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Quickly On Either Side I Like To All Or Nothing A Season With The Carolina Season Four, All Or Nothing The Carolina Panthers, Tells The Story Of A Talented Team Striving To Compete For A Championship In The Face Of Inevitable Change Just Three Years Removed From His A season in European football alright, soccer lasts about eight and a half months, going from fall through winter into spring and early summer but that time can seem like an eternity to the sport s countless fans across the continent The fervid fan culture surrounding European football can be an astonishing thing to the usually sedate followers of North America s major professional sports and author Tim Parks, an Englishman and avid football fan who lives and works in Italy, provides a valuable look inside soccer fan culture in his book A Season with Verona.Parks teaches at university in Milan, but lives in Verona, and follows the Hellas Verona football club and the travails of being a Hellas Verona fan, as Parks describes them, might sound familiar to Americans who follow one of the smaller market Major League Baseball teams Can a small market team win the championship of Serie A, the highest classification for Italian soccer Yes, theoretically Hellas Verona won the championship back in 1984 85, just as small market baseball teams like the Kansas City Royals or Minnesota Twins have won a World Series title from time to time Yet from year to year, the same major market clubs across Italy Roma and Lazio in the capital region, the two Milan clubs A.C Milan and Inter Milan , Juventus from Turin always seem to win and the fans of small market teams like Hellas almost seem to savour the unfairness of it all.Parks, while not Veronese himself, is fully invested in the on the pitch fortunes of Hellas Verona, as is his Italian born son Accordingly, for this book he commits himself to attending every single one of Hellas Verona s 34 matches during the 2000 01 season, both home and away, and to record his impressions of the entire season This commitment will involve road trips up and down the entire peninsula of Italy sometimes in a filthy bus full of noisy fans sometimes in a chartered plane with the players, as an official guest of the team It is from this ethnographic, experience based approach thatA Season with Verona gets its subtitle Travels Around Italy in Search of Illusion, National Character, and GoalsCertain themes emerge as Parks follows the team through a series of often frustrating matches One is the divide between northern and southern Italy Fans from Verona, the northern city that is the locale for Romeo and Juliet, like to characterize the fans of teams from southern Italy as somehow slower, not as cultured or civilised indeed, there is a different stereotype to be directed against the fans of each rival team Yet Hellas Verona fans, as Parks describes them, have a reputation for racist behaviour in contrast with other Italian teams, the club had never, as of the season that Parks chronicles, fielded a black player At several points throughout the book, Parks looks on in dismay as some of the team s most hard core fans direct racist chants against black players for opposing teams.Yet as Parks tells it in a manner that a great many sports fans from many countries will no doubt find eminently relatable much of one s ability to think critically goes out the window when victory or defeat for one s favourite team is at stake Parks, remembering his impressions of a frustrating game between Hellas Verona and Inter Milan, differentiates in a splendidly literary manner between the fan experience of competitive professional sports and that of other cultural ritualsI have often thought about the relation between competitive sports and aesthetics You can become intensely engaged in the outcome of a play or opera I still remember my adolescent horror when I realized that Cordelia was truly dead Yet it is not like worrying about the result of a game.Yes, I could actually leave this stadium, it occurs to me, feeling appalled about Verona being beaten than by watching the representation of a young woman cut down in the prime of life Or indeed any other narrative awfulness Forget Silence of the Lambs , watch Hellas losepp 112 13 As the season goes on, with one frustrating Hellas loss after another, Parks and his fellow fans cease thinking championship, and begin worrying about the prospects for relegation European fans already know this concept well others might benefit from a refresher Every season, a couple of the worst teams from major league Serie A get relegated or sent down to minor league Serie B, while a couple of the best Serie B teams get promoted to Serie A If such a system existed in American baseball, then the Balti Orioles, the majors worst team last year, might have gotten sent down to the Triple A International League while the Memphis Redbirds, who won the 2018 Minor League World Series, might get to join the American League and play teams like the Yankees and the White Sox Once relegation becomes a serious prospect for Hellas Verona, its fans become even energized by their determination that this humiliation must not become the fate of their beloved team.Parks focuses occasionally on the players and the strange, totally soccer focused lives that they have lived since they first demonstrated football talent as young schoolchildren Immensely privileged, they are hopelessly deprived They have no ordinary life Above all, they are paid huge salaries p 205 but his main focus is on the fan experience Whenever fans of Hellas Verona, or any other Italian team, travel to a rival stadium to watch an away game, their arrival in town is treated like a barbarian invasion police escorts, segregated cars in trains, strictly limited areas where they can sit together in stadiums There is always the sense that all this football fandom could break out into real, brutal, large scale civic violence.At the same time, Parks takes advantage of the opportunity to relate the wild and unpredictable qualities of Italian football to what he has observed regarding Italian society generally In terms of parallels with politics, for example, it is fortunate that he was writing this book in the early 2000 s, when Silvio Berlusconi, a man with strong ties to both media and football, was moving toward victory in Italy s 2001 national election Strong parallels between Italian football and Italian national life also become apparent when Parks relates perceptions of unfair refereeing in football to the odd and arbitrary manner in which he has seen laws being enforced, or not being enforced, across ItalyIn any country there is a gap between formal boundaries and reality But the peculiarity of Italy lies in the exact balance between rival versions of the world, the equal intensity of people s emotional commitment to private loyalties and moral commitment to public justice Everyone wants their team to win at all costs and everyone earnestly wishes the world to be fair It s not an easy state of mind to administratep 299 All of this leads up to a delightful chapter titled Abandon All Hope, in which Parks evokes the inscription above the gates to Dante Alighieri s Inferno to describe the hell of fandom Mentioning, in the process, that as Dante s Inferno has 34 cantos, so the Italian football season is 34 weeks long, Parks describes the police escorted bus journey of Hellas fans to a crucial away game at Napoli, in terms that sound distinctly Dantean Guided by the police into the fenced in yard of an abandoned warehouse, the Hellas fans are told that they will have to wait there for hours in an area smelling of raw sewage until it is time for the game to begin Against this grim context, Parks reflects that We re like a group of sinners arriving in hell and finding it doesn t have adequate sanitary facilities Perhaps hell, it occurs to me, will be the ultimate away game, an interminable wait for a match that never begins in the circle of some infernal stadium, tormented by devils in the shape of policemen and opposing fans p 403.It is no wonder that, at this point in the season, Parks reflects that Hell never ends but the football season finally does p 419 or that, when the bus breaks down on the way back from Napoli to Verona, Parks asks, Oh where, I wonder, is that poet Virgil to lead us out of here p 403 Does the tragedy of relegation occur Does Hellas Verona get moved down to Serie B Do the team s avid fans have to endure the indignity of getting relegated while watching their cross town rivals Chievo Verona go up to Serie A You ll have to read the book to find out But A Season with Verona succeeds both as an exciting, outcome by outcome book of sports drama, and as a thoughtful ethnographic study of fan culture Parks may not have achieved his schoolboy dreams of becoming a star footballer for a top tier English club like Manchester United but he excels as a perceptive and evocative writer, and he certainly hits all of his goals here. On principle, I have to give five stars to any book that could inspire in me, of all people, an interest in sports In this highly engaging and endlessly fascinating memoir, British expatriate Tim Parks chronicles his experiences attending every Hellas Verona game throughout the course of one season, in 2001 Honestly I can t say enough good things about this book it was a dramatic and profound experience I was so invested in the outcome of each game despite how long ago it was despite being a fan of AC Milan and, as a result, am so eager to understand the vastly complex phenomenon that is Italian soccer I enjoyed so much the way that Mr Parks was able to relate so many aspects of Italian civic and cultural life to the sport how passionate he was about the team itself while still able to to relay the story from an outsider s perspective I so enjoyed reading his Italian Ways, being very fond of the trains myself, but I think this was even better Forza Milan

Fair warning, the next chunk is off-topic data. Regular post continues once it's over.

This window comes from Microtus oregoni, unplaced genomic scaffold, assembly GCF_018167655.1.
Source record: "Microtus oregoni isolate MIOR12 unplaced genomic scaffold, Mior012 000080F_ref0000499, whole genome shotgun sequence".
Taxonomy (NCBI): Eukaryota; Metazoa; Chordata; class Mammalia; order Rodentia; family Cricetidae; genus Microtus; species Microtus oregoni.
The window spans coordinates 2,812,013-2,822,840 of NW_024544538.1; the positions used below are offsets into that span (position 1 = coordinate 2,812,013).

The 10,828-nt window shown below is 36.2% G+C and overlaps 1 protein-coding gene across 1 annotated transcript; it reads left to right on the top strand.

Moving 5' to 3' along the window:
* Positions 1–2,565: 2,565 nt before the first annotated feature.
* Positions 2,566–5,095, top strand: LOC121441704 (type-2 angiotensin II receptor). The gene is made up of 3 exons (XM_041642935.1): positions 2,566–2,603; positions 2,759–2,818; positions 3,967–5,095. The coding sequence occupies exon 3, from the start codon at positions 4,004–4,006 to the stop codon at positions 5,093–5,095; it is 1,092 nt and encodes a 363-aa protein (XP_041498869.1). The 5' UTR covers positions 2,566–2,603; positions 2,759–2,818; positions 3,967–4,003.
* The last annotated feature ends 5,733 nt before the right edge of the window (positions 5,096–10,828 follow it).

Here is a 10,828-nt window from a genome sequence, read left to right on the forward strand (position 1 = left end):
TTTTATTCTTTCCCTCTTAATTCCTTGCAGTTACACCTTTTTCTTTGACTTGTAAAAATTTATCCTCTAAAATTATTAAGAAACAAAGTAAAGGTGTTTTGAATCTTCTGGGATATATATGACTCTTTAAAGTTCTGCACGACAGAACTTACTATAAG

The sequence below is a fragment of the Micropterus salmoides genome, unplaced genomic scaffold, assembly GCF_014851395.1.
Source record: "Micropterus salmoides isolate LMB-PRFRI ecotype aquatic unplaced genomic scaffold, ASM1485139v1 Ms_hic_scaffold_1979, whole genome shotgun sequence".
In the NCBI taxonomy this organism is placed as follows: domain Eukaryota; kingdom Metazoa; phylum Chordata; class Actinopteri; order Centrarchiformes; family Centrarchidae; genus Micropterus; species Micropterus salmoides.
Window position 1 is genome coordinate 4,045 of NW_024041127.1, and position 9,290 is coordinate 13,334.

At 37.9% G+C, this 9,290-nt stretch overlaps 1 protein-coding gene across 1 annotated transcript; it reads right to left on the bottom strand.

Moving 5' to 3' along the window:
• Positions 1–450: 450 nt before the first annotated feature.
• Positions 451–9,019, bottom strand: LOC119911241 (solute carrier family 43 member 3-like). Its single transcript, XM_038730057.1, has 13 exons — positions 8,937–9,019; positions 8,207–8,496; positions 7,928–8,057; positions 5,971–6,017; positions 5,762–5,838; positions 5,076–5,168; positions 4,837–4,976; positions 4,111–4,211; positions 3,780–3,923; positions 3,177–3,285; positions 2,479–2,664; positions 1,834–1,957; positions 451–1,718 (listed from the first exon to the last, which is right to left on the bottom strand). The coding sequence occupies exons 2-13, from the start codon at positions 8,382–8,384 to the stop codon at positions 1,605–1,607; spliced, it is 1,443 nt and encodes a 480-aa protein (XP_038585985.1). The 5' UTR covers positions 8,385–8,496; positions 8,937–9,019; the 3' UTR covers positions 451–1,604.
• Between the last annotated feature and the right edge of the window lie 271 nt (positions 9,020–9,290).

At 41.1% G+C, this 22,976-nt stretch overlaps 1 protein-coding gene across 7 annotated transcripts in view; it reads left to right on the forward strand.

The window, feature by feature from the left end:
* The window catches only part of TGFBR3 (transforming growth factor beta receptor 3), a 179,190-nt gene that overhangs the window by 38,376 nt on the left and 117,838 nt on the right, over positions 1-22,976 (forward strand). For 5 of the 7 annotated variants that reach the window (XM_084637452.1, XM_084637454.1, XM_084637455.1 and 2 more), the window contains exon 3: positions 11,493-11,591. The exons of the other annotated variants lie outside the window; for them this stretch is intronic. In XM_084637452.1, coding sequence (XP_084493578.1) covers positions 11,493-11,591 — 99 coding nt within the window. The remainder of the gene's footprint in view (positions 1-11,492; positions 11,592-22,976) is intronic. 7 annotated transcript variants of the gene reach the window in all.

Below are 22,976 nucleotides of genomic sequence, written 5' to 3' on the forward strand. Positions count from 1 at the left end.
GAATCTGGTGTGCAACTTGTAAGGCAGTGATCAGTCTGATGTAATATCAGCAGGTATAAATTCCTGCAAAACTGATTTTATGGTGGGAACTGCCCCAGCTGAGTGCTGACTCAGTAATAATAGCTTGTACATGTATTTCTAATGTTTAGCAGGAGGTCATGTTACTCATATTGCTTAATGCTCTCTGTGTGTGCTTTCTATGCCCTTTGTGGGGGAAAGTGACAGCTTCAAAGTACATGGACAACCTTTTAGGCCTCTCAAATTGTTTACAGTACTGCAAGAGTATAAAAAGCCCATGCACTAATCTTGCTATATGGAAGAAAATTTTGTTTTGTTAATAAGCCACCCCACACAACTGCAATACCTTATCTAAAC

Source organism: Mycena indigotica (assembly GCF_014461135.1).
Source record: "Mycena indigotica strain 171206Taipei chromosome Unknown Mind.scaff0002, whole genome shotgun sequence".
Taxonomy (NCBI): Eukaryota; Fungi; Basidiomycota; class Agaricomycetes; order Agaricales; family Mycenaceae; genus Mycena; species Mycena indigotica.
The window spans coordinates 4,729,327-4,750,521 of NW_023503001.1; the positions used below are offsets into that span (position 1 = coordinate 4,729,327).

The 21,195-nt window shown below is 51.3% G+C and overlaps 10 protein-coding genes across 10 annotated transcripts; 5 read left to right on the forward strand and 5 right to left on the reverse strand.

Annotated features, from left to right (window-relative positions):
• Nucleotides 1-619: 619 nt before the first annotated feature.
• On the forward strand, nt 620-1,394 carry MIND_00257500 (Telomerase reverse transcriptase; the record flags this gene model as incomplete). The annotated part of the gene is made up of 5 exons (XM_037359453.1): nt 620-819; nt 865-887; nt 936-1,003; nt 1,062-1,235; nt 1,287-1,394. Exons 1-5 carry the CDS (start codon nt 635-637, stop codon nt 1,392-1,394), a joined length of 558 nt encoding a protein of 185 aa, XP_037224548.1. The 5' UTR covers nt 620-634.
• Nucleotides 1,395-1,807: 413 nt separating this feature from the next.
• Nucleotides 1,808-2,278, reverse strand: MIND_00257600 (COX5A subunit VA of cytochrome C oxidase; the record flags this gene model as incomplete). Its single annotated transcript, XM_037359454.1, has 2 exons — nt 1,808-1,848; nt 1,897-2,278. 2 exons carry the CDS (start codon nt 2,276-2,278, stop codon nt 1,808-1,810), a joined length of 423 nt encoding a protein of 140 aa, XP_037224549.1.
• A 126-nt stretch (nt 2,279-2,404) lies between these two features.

One of the best books about football s deeper appeal Verona,a city often forgotten about in the classical litany of great Italian cities,has some of the most intense footballing rivalries with minnows like Chievo Verona, the Flying Donkeys ,but also with the near neighbours,Brescia,Padova my Italian team,Vicenza I followed the biancorossi for the 1985 86 season which ended in the calcionero fall out a punishment for corruption Vicenza s promotion from B to A was overturned Tim Parks really gets under the radar, analyses enthuses over the commitment devotion of Hellas Verona s combative fans.As an Englishman italianised ,he is a very devil in literary terms not holding back in his judgements on Italy s troubled post war political history, the often unpleasant aspects of Italian football alleigances.There is something here for all italianophiles,as Parks understands the dynamics of modern Italy as no foreigner has a right to.I found myself nodding at his observations assertions but this saga reads well too, will have you wondering why no one has ever tried it before.It has reality than Nick Hornby s Arsenal panegyric, is a welcome addition to the genre of football non fiction most footballers employ ghost writers,whose deathless prose condemns many of our sporting heroes to open ridicule in countless autobiographies.I like Tim Parks s novels but his non fiction work stands tall too. Absolutely brilliant from start to finish this is as gripping as any fictional thriller, hilarious in parts and an absolute must if you re a football fan as opposed to just a team name fan Don t look up any results from the season in the book, part of the fantastically unbearable tension is not knowing what s going to happen next Superb.